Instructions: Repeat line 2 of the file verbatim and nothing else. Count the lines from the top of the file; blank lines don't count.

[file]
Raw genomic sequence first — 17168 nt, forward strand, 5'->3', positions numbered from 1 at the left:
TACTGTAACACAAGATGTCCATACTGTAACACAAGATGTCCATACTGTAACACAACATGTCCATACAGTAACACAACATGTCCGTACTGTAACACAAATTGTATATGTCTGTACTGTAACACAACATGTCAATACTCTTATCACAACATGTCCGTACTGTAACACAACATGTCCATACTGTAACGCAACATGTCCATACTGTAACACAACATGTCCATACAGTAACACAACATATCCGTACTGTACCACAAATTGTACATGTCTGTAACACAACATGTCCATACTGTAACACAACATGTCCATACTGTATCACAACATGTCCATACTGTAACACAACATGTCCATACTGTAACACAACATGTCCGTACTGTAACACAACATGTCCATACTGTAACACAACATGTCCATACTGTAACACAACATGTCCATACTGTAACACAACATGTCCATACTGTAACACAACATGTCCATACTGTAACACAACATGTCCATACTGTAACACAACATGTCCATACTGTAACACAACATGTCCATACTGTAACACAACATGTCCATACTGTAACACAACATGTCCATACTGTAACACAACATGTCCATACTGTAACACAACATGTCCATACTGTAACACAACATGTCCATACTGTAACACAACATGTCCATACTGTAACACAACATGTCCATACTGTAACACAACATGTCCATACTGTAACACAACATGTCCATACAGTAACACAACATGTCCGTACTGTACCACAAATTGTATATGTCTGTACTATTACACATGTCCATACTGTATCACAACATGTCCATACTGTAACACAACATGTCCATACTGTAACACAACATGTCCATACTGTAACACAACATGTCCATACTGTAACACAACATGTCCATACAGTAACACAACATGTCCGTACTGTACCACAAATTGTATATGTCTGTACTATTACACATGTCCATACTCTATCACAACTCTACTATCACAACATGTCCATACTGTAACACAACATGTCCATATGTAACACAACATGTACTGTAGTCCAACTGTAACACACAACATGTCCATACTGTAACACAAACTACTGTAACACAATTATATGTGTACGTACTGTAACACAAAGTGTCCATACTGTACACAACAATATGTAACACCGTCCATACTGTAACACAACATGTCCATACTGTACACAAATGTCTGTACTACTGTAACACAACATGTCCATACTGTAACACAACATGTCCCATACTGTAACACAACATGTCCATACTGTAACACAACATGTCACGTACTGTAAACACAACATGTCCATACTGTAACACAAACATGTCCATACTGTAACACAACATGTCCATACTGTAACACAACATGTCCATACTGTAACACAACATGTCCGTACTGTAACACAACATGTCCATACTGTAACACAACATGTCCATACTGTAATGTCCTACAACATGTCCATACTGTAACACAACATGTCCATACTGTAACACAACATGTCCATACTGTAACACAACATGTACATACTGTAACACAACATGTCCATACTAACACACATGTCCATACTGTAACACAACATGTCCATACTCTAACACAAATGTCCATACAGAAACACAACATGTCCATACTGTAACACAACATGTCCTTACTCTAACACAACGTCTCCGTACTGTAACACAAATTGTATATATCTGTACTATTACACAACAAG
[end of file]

TACTGTAACACAAGATGTCCATACTGTAACACAAGATGTCCATACTGTAACACAACATGTCCATACAGTAACACAACATGTCCGTACTGTAACACAAATTGTATATGTCTGTACTGTAACACAACATGTCAATACTCTTATCACAACATGTCCGTACTGTAACACAACATGTCCATACTGTAACGCAACATGTCCATACTGTAACACAACATGTCCATACAGTAACACAACATATCCGTACTGTACCACAAATTGTACATGTCTGTAACACAACATGTCCATACTGTAACACAACATGTCCATACTGTATCACAACATGTCCATACTGTAACACAACATGTCCATACTGTAACACAACATGTCCGTACTGTAACACAACATGTCCATACTGTAACACAACATGTCCATACTGTAACACAACATGTCCATACTGTAACACAACATGTCCATACTGTAACACAACATGTCCATACTGTAACACAACATGTCCATACTGTAACACAACATGTCCATACTGTAACACAACATGTCCATACTGTAACACAACATGTCCATACTGTAACACAACATGTCCATACTGTAACACAACATGTCCATACTGTAACACAACATGTCCATACTGTAACACAACATGTCCATACTGTAACACAACATGTCCATACTGTAACACAACATGTCCATACTGTAACACAACATGTCCATACTGTAACACAACATGTCCATACAGTAACACAACATGTCCGTACTGTACCACAAATTGTATATGTCTGTACTATTACACATGTCCATACTGTATCACAACATGTCCATACTGTAACACAACATGTCCATACTGTAACACAACATGTCCATACTGTAACACAACATGTCCATACTGTAACACAACATGTCCATACAGTAACACAACATGTCCGTACTGTACCACAAATTGTATATGTCTGTACTATTACACATGTCCATACTCTATCACAACTCTACTATCACAACATGTCCATACTGTAACACAACATGTCCATATGTAACACAACATGTACTGTAGTCCAACTGTAACACACAACATGTCCATACTGTAACACAAACTACTGTAACACAATTATATGTGTACGTACTGTAACACAAAGTGTCCATACTGTACACAACAATATGTAACACCGTCCATACTGTAACACAACATGTCCATACTGTACACAAATGTCTGTACTACTGTAACACAACATGTCCATACTGTAACACAACATGTCCCATACTGTAACACAACATGTCCATACTGTAACACAACATGTCACGTACTGTAAACACAACATGTCCATACTGTAACACAAACATGTCCATACTGTAACACAACATGTCCATACTGTAACACAACATGTCCATACTGTAACACAACATGTCCGTACTGTAACACAACATGTCCATACTGTAACACAACATGTCCATACTGTAATGTCCTACAACATGTCCATACTGTAACACAACATGTCCATACTGTAACACAACATGTCCATACTGTAACACAACATGTACATACTGTAACACAACATGTCCATACTAACACACATGTCCATACTGTAACACAACATGTCCATACTCTAACACAAATGTCCATACAGAAACACAACATGTCCATACTGTAACACAACATGTCCTTACTCTAACACAACGTCTCCGTACTGTAACACAAATTGTATATATCTGTACTATTACACAACAAG